Ageing population will have huge impact on social services, Lords told

Committee to report startling findings of wide-ranging investigation into over-65s and implications for British society
Elderly couple dancing
A Lords inquiry has prompted warnings there is no proper plan is in place to cope with the dramatic increase in over-65s.Photograph: Christopher Furlong/Getty Images

Startling details about Britain’s rapidly ageing population and its potential impact on social services have emerged in evidence to a parliamentary inquiry, prompting warnings that no proper plan is in place to cope with the dramatic increase in those aged over 65.
• Half of those born after 2007 can expect to live to over 100.

• Between 2010 and 2030 the number of people aged over 65 will increase by 51%.

• The number of people aged over 85 will double during the same period.

The most dramatic warnings to the Lords committee, which focused on 2020-2030, were for the NHS. Filkin criticises health bosses for not making detailed forecasts, and evidence from experts showed the scale of the crisis facing hospitals, specialist services and care homes.

The Nuffield Trust predicted a 32% increase in elderly people with moderate or severe disability, and a 32%-50% rise in over-65s with chronic diseases. Even assuming “heroic” productivity improvements, the NHS would have a £28bn-£34bn shortfall – a significant proportion of its £110bn annual budget.

Graphic-ageing-population-001In the shorter term, the Department of Health expects the number of elderly people aged over 65 to grow by 51% in the two decades to 2030, and those aged over 85 to rise even more steeply, by 101%.

Throughout the inquiry however, experts have cautioned that the level of certainty about population ageing forecasts drops noticeably with regard to later years.

The problem is not simply one of numbers: experts warned that the NHS was not well set up to help elderly people with long-term and complicated health problems.

“We asked the question: is the system coping with the current level [of health pressures] and the evidence we got is it isn’t,” he said. “[So] how is it going to cope in a near future, seven to 17 years’ time, when we have massively increased demand coming into the system?”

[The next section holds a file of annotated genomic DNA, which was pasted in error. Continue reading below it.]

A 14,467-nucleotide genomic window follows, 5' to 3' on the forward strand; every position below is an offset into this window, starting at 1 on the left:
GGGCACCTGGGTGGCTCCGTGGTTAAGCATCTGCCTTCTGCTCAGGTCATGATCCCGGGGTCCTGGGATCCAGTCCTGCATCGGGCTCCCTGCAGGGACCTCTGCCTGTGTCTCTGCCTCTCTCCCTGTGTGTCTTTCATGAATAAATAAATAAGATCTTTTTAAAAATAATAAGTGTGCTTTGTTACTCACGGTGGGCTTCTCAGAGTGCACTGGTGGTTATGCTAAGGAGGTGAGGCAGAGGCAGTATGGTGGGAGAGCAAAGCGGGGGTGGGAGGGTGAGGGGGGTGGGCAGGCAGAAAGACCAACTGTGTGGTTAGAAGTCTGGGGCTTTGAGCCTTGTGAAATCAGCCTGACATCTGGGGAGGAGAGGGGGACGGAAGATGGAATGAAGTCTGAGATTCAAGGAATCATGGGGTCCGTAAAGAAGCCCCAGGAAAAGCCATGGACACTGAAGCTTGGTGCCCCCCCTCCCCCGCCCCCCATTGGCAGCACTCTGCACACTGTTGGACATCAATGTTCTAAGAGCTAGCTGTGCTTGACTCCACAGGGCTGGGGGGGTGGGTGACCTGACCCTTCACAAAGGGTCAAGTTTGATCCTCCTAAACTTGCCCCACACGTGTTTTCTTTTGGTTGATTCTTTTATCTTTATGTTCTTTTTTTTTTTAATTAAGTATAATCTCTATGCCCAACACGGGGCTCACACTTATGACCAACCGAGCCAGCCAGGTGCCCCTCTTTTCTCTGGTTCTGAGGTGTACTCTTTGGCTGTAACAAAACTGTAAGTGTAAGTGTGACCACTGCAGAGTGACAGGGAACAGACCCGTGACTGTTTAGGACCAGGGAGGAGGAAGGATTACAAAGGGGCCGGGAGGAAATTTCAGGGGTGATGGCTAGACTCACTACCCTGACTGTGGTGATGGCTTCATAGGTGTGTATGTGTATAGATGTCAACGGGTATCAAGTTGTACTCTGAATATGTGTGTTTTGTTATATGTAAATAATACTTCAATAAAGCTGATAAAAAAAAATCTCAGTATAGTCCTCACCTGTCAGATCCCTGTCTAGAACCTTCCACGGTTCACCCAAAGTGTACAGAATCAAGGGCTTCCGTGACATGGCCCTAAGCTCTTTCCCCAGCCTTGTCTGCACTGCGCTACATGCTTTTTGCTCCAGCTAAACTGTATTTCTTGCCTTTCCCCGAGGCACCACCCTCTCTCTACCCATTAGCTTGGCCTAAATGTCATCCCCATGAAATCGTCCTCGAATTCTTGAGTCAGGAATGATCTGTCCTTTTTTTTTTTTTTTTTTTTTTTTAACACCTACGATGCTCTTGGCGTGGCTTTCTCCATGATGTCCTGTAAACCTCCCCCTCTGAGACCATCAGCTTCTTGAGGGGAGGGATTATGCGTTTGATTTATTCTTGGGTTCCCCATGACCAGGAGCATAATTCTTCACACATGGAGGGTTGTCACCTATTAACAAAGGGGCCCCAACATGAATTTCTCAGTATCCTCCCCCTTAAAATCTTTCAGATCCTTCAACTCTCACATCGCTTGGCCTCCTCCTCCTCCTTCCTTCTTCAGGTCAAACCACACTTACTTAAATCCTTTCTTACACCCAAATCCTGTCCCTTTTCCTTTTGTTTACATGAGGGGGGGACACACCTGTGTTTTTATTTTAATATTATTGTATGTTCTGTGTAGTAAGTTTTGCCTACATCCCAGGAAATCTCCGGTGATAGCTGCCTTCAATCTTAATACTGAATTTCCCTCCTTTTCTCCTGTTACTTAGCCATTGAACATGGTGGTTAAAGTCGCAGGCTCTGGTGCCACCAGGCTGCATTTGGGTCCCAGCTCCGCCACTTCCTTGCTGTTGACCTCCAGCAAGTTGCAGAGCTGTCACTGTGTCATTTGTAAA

Filkin, a Labour peer, said there needed to be at least a strategy along the lines of those developed for future defence needs, climate change and energy security.

“Given the sort of data given to us in evidence, it’s pretty clear we have major social change coming and we’d expect them [ministers] to have some sort of idea.”

The report will not just draw attention to problems ahead and recommend solutions; other issues it will highlight include pensions, the public cost of rising health and elderly care and pensions, and how to keep more elderly people who want to work in jobs.

“Today’s older people are in the vanguard of an extraordinary revolution in longevity that is radically changing the structure of our society,” said Michelle Mitchell, director general of the charity Age UK.

“However, the wider implications of a changing population are often viewed by parliamentarians through a narrow lens, defined by the remit of specific committees.

“In having such a breadth of scope, the Lords committee has compiled the evidence base to take the long, expert view on demographic change. This will help to address public service reform on health, care, housing, income and age equality issues, which if thoughtfully integrated and effectively delivered, will create the foundation point for a good quality of life in old age.”

See the full article by Juliette Jowit, political correspondent The Guardian, Sunday 24 February 2013 16.22 GMT

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